We elevate our tomato plants off the ground to safeguard against diseases—our tomatoes, after all, are quite delicate and prone to various ailments.

This strategy ensures both the health of the plants and the quality of the fruit because, ultimately, what we’re after are luscious, sun-kissed tomatoes.

Deep Planting
Credit: Tomato Geek

In contrast, wild tomatoes aim to produce numerous small fruits, which eventually decompose to germinate new seeds directly in the soil

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. For them, lying low works best, thanks to their robust nature.

Our method of growing tomatoes vertically means they miss out on developing extra roots that would naturally form if they sprawled on the ground, leaving them reliant on a singular source for water and nutrients. This explains why our pampered tomatoes demand so much nourishment.

To encourage a rich network of roots, planting the tomato stem deeply or horizontally in your garden is key. This technique significantly expands the root system, enhancing the plant’s ability to absorb necessary nutrients and water, resulting in a plentiful harvest.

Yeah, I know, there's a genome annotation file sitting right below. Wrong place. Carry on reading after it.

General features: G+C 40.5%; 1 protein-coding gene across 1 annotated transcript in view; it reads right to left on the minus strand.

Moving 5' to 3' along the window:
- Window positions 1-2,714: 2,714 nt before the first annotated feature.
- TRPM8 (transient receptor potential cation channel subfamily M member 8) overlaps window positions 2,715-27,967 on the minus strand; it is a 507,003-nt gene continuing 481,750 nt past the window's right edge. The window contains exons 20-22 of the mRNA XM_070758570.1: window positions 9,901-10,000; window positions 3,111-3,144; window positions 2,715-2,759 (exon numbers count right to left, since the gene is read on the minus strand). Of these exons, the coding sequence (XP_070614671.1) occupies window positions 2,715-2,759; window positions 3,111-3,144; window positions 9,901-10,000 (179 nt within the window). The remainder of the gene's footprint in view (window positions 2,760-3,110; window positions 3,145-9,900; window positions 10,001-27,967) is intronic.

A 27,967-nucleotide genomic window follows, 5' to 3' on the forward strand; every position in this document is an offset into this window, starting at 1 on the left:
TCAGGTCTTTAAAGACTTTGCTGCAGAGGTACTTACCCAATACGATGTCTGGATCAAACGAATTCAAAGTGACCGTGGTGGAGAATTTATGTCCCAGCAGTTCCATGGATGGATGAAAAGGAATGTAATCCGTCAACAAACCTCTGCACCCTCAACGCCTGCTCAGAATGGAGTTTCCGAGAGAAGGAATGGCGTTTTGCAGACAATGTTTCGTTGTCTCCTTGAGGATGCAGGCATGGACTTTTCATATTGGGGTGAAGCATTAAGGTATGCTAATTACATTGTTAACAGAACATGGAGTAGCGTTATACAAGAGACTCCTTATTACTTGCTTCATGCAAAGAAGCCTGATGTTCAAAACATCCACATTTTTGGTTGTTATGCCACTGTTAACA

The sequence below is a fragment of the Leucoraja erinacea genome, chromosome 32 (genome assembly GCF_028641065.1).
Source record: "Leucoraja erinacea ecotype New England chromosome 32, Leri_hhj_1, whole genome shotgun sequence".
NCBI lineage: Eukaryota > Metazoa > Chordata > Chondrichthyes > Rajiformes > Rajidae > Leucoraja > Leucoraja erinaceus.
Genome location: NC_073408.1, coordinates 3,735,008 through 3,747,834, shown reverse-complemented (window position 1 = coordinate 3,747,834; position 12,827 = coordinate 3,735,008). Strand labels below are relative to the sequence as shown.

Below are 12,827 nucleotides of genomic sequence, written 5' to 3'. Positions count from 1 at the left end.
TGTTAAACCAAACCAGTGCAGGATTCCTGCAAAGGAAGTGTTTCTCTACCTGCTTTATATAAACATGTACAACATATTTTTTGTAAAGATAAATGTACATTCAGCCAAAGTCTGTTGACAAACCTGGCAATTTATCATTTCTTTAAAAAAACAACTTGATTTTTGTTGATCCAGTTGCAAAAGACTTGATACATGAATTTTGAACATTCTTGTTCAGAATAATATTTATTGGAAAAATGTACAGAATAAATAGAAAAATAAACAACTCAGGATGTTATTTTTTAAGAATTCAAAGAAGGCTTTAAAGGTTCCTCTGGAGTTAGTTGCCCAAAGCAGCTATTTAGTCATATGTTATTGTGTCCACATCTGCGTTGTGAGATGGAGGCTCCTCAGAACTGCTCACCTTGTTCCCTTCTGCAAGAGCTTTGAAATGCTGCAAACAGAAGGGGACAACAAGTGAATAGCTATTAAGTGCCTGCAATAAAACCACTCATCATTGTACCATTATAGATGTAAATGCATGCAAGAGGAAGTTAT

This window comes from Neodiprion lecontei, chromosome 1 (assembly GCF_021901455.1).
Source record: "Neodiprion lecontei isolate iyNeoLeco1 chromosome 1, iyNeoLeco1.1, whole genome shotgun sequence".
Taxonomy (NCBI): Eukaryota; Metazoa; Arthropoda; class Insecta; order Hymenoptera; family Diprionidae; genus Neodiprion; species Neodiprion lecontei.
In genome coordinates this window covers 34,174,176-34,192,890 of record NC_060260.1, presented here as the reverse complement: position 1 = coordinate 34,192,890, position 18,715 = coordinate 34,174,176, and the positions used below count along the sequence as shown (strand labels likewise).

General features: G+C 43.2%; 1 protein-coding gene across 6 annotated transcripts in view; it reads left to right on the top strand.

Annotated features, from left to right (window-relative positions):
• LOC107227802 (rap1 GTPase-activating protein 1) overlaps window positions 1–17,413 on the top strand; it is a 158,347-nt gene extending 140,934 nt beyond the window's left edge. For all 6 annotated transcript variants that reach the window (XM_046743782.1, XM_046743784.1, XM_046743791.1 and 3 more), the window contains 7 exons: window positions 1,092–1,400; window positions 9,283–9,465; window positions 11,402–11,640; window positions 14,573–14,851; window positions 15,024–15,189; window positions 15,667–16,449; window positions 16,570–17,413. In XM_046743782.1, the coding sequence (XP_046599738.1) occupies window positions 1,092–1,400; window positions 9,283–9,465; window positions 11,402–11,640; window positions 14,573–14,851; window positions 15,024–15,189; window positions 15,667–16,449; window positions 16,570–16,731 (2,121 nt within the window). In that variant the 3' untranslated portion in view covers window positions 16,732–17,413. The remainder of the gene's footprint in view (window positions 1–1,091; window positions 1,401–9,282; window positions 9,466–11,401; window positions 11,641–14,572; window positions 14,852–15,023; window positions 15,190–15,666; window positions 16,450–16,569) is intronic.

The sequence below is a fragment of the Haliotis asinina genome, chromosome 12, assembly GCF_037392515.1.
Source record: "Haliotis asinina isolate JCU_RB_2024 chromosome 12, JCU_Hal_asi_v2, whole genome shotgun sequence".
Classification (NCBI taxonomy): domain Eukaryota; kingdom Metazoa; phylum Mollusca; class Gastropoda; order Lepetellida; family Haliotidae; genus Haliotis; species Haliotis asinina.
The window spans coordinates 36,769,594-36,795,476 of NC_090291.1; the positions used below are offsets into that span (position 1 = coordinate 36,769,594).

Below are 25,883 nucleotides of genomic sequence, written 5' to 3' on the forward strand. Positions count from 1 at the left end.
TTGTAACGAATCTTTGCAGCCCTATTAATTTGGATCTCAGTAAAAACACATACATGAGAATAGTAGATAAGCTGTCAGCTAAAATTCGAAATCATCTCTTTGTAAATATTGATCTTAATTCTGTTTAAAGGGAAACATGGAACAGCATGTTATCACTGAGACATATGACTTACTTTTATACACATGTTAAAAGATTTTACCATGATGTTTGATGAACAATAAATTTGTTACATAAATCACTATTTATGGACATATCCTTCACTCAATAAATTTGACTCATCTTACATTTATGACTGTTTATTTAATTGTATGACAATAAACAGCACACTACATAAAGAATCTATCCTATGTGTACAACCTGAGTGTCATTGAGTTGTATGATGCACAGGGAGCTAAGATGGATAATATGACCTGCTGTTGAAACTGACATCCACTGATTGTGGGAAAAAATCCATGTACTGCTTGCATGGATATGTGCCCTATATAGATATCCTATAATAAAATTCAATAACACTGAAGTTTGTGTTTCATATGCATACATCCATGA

The Secret is in the Soil

Wild tomatoes have a secret weapon that our domesticated varieties lack—mushrooms. These microscopic fungi attach to the roots of wild tomatoes, expanding their root surface area by up to 50 times and breaking down soil nutrients for immediate plant absorption. This symbiotic relationship is common in 90% of plant species globally.

However, common gardening practices like tilling often disrupt these beneficial fungi in our gardens. Fortunately, you can add mycorrhizae when planting to reintroduce these helpful fungal allies. These fungi not only boost root health but also enhance overall plant vigor.

For those looking to maximize their soil’s microbiome and, consequently, their crop yield, consider adopting a no-till gardening approach. This method preserves the natural soil structure and fosters a healthier underground ecosystem.

Now, understanding why it’s beneficial to plant tomatoes in a trench, let’s cover the ‘how.’ Not all tomatoes are suited for this method, so it’s important to know whether you’re dealing with an indeterminate or determinate variety.

Indeterminate tomatoes resemble their wild ancestors, continuously producing fruit along their vines throughout the growing season.

These varieties, which include many heirlooms, require regular pruning to manage their vigorous growth and prevent breakage. They excel when trained to climb structures like strings or trellises, avoiding the need for traditional supports.